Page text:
By Tanya Golash-Boza
Much of the controversy over Alabama’s HB 56 and Arizona’s SB 1070 is related to those provisions that criminalize undocumented migrants. What is rarely mentioned is that criminal law requires more procedural protections than immigration law. If immigration law treated immigrants like criminals, immigrants would have more rights.
Immigration proceedings in the United States are civil, not criminal, in nature, and do not include all the due process protections afforded to people accused of crimes. Non-citizens can be detained without a bond hearing to assess their flight risk or danger to society. They can be deported without due process.
Robert Bautista , currently being detained without bond at York County Prison, is well aware of his lack of legal rights as an immigrant detainee. In 2002, Mr. Bautista was found guilty of 3rd degree attempted arson for carrying a container of gasoline near his own vehicle and was sentenced to five years of parole. Seven years later, in 2009, as he was returning home from vacation, immigration agents arrested and detained him.
When Mr. Bautista was placed in detention without the possibility of a bond hearing, he had been a legal permanent resident of the United States for 25 years, married for over a decade, had three school-age children, and was the owner of a successful business in Pennsylvania. His mandatory detention caused his family business to be destroyed and his family to lose their home. His wife, a U.S. citizen, visits Mr. Bautista every week at York County Prison, often bringing the children with her. Their U.S. citizen children must bear witness to their father being treated as if he were a criminal, but without the procedural protections normally accorded to people charged with crimes.
Mr. Bautista’s two years in immigration detention are not pursuant to any criminal convictions – he has already completed his parole. He is not being charged with any crime; immigration detention is preventative not punitive. Instead, he is being detained because he faces deportation and is not eligible for a bond hearing.
In 2009, when the Department of Homeland Security (DHS) argued that his 2002 conviction of third degree attempted arson was a Crime Involving Moral Turpitude (CIMT), Mr. Bautista was considered to be seeking admission to the United States, as if he were not present in the country, and as if he had not been living and working in this country for over two decades.
As person not technically inside the United States, Mr. Bautista was not protected by the Constitution. With a CIMT, Mr. Bautista could seek out cancellation of removal: his deportation order could be rescinded. However, just one hour before his hearing, DHS argued that third degree attempted arson is also an aggravated felony, meaning that Mr. Bautista would be subject to mandatory detention and deportation without judicial review.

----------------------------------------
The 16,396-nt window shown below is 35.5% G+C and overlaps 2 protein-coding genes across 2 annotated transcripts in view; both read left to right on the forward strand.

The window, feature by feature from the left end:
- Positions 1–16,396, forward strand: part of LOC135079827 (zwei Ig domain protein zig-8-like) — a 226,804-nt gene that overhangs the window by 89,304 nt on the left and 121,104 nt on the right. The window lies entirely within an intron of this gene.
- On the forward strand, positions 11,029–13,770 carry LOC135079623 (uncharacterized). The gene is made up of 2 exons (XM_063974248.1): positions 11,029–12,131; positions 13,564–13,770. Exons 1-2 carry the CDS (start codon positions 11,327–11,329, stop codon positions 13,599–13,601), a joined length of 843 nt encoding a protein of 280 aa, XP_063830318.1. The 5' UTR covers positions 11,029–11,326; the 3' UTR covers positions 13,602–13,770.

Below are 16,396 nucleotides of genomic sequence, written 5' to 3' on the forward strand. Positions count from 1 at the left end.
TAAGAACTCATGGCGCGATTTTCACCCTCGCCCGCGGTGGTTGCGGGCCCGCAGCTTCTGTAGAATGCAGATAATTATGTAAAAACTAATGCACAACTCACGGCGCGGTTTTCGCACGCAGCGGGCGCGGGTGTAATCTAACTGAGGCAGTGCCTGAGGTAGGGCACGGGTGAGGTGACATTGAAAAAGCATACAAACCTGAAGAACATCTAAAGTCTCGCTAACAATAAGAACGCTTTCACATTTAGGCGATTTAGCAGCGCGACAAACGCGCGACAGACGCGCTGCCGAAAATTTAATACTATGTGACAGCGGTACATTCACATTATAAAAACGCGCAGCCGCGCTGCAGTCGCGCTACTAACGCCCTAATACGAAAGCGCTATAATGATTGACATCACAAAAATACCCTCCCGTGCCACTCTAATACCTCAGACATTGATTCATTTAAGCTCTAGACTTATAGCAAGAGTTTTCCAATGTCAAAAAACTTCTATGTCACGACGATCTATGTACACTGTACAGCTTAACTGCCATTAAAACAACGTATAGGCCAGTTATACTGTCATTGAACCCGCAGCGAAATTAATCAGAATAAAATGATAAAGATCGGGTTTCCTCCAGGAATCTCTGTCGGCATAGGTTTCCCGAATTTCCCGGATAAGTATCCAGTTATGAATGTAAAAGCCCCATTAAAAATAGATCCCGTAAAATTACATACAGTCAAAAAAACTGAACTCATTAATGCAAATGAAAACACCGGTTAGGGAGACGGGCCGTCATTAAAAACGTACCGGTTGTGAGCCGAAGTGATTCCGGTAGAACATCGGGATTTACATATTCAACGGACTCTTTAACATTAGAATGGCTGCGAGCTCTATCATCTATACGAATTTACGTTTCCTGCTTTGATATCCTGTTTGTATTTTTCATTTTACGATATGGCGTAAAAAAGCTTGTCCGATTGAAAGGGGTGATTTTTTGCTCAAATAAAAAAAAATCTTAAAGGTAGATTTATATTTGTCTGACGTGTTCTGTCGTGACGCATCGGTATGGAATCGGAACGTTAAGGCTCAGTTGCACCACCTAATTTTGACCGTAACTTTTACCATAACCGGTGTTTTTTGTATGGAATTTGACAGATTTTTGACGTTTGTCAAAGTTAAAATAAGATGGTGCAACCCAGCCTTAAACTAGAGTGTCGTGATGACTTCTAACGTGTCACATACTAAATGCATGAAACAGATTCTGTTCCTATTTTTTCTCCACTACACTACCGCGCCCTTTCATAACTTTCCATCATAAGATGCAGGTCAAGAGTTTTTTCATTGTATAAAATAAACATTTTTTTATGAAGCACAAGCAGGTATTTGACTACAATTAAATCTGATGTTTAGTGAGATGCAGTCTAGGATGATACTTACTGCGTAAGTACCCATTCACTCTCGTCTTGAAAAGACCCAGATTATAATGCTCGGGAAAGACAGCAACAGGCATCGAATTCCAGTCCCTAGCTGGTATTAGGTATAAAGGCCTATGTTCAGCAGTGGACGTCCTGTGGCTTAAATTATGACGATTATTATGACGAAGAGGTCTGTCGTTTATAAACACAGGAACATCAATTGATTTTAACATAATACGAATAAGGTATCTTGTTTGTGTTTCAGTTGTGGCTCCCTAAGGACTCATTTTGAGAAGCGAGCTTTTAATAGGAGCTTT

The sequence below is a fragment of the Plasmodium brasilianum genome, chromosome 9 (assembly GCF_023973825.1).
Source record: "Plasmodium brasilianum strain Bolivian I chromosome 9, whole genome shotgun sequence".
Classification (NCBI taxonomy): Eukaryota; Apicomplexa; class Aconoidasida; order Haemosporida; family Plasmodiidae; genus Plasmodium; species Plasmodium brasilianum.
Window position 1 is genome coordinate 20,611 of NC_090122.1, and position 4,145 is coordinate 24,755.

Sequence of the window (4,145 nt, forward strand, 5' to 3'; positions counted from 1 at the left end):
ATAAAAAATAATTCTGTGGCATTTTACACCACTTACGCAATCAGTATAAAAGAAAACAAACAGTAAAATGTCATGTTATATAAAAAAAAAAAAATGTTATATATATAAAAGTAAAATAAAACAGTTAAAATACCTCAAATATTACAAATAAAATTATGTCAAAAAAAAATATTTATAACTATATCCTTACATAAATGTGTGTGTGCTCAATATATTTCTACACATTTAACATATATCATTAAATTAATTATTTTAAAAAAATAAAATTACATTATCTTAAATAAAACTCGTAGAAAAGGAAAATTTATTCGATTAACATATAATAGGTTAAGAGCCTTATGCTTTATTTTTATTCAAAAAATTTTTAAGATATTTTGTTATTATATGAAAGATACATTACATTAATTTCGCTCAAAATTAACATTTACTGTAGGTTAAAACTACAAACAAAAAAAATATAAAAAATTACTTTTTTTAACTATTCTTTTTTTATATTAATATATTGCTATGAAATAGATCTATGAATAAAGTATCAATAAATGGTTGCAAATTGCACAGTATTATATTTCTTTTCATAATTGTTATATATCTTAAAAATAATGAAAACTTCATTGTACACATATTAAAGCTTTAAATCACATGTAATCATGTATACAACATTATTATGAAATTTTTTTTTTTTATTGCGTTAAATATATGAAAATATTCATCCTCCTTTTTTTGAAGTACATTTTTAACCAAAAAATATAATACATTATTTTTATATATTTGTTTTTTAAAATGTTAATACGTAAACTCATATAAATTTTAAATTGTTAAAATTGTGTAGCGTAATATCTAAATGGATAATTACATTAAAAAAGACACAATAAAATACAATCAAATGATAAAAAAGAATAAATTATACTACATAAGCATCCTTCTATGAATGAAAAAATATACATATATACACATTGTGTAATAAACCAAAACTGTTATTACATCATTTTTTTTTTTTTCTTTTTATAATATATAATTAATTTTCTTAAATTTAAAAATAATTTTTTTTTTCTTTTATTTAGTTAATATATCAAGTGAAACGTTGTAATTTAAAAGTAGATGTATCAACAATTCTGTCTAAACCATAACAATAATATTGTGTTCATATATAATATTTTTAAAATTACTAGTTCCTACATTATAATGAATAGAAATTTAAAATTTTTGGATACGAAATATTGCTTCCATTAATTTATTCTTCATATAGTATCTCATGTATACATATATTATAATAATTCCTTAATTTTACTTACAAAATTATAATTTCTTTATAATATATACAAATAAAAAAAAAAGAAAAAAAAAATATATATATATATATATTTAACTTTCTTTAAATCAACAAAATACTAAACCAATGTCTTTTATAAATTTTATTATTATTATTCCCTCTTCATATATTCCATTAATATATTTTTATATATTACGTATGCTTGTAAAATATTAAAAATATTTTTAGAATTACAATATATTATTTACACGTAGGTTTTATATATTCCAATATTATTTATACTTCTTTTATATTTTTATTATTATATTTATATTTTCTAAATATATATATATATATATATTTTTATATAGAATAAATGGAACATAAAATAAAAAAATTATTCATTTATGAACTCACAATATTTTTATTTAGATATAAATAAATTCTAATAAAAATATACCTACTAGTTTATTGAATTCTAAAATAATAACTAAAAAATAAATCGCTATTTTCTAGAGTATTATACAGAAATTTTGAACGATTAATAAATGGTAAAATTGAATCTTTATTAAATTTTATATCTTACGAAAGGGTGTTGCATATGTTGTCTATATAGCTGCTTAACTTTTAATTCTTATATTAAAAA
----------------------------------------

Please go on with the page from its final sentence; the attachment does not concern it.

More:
Mr. Bautista’s lawyer, Raymond Lahoud , contested this classification, as no previous case of 3rd degree attempted arson has been declared to be an aggravated felony. If Mr. Bautista could win the argument that 3rd degree attempted arson is not an aggravated felony, he would have the chance for an immigration judge to hear the equities in his case. In an aggravated felony case, it does not matter if you have lived in the United States for three decades, if you have three children, if you have no relatives in your country of origin, or if your family depends on you for their survival. People convicted of aggravated felonies are not given a fair and reasonable hearing of the sort that would meet international human rights standards.
On October 10, 2011, the Board of Immigration Appeals (BIA) heard Mr. Bautista’s case and decided that 3rd degree attempted arson is an aggravated felony.
This determination that 3rd degree attempted arson is an aggravated felony means Mr. Bautista cannot challenge his deportation on the basis of his ties to the United States. Instead, Mr. Bautista faces mandatory deportation to the Dominican Republic, where he will be labeled a criminal deportee and faces a bleak future. The Dominican government treats arriving criminal deportees as if they were criminals – they are booked at the city jail, and their deportation is recorded on their criminal record, making it nearly impossible to secure employment.
Were Mr. Bautista to be afforded the due process protections we give to criminals, he would have had a bond hearing and likely would not have been detained for the past two years; he would have the opportunity to have a trial where a judge could weigh the equities in his case; and he may have been eligible for a public defender. Perhaps we should treat immigrants like criminals and thereby provide them with due process protections before depriving them of liberty.
Tanya Golash-Boza is an Assistant Professor of Sociology and American Studies at the University of Kansas and the author of Immigration Nation: Raids, Detentions and Deportations in Post-9/11 America, published by Paradigm Publishers.